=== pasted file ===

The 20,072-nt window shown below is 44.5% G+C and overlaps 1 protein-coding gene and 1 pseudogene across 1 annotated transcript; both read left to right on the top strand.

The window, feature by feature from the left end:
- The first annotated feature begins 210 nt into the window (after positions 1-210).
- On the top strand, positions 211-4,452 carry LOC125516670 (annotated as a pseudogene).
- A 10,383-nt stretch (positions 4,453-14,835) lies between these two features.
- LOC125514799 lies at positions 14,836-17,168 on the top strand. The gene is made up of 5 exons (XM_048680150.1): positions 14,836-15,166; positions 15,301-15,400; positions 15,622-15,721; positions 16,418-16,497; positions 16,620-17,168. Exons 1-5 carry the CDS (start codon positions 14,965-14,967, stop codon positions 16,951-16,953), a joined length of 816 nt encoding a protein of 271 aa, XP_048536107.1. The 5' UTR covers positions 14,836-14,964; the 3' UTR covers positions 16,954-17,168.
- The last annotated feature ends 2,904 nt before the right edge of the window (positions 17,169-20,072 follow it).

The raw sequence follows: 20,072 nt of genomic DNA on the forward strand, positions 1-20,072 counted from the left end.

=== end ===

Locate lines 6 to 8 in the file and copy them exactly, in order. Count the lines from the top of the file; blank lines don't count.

- LOC125514799 lies at positions 14,836-17,168 on the top strand. The gene is made up of 5 exons (XM_048680150.1): positions 14,836-15,166; positions 15,301-15,400; positions 15,622-15,721; positions 16,418-16,497; positions 16,620-17,168. Exons 1-5 carry the CDS (start codon positions 14,965-14,967, stop codon positions 16,951-16,953), a joined length of 816 nt encoding a protein of 271 aa, XP_048536107.1. The 5' UTR covers positions 14,836-14,964; the 3' UTR covers positions 16,954-17,168.
- The last annotated feature ends 2,904 nt before the right edge of the window (positions 17,169-20,072 follow it).

The raw sequence follows: 20,072 nt of genomic DNA on the forward strand, positions 1-20,072 counted from the left end.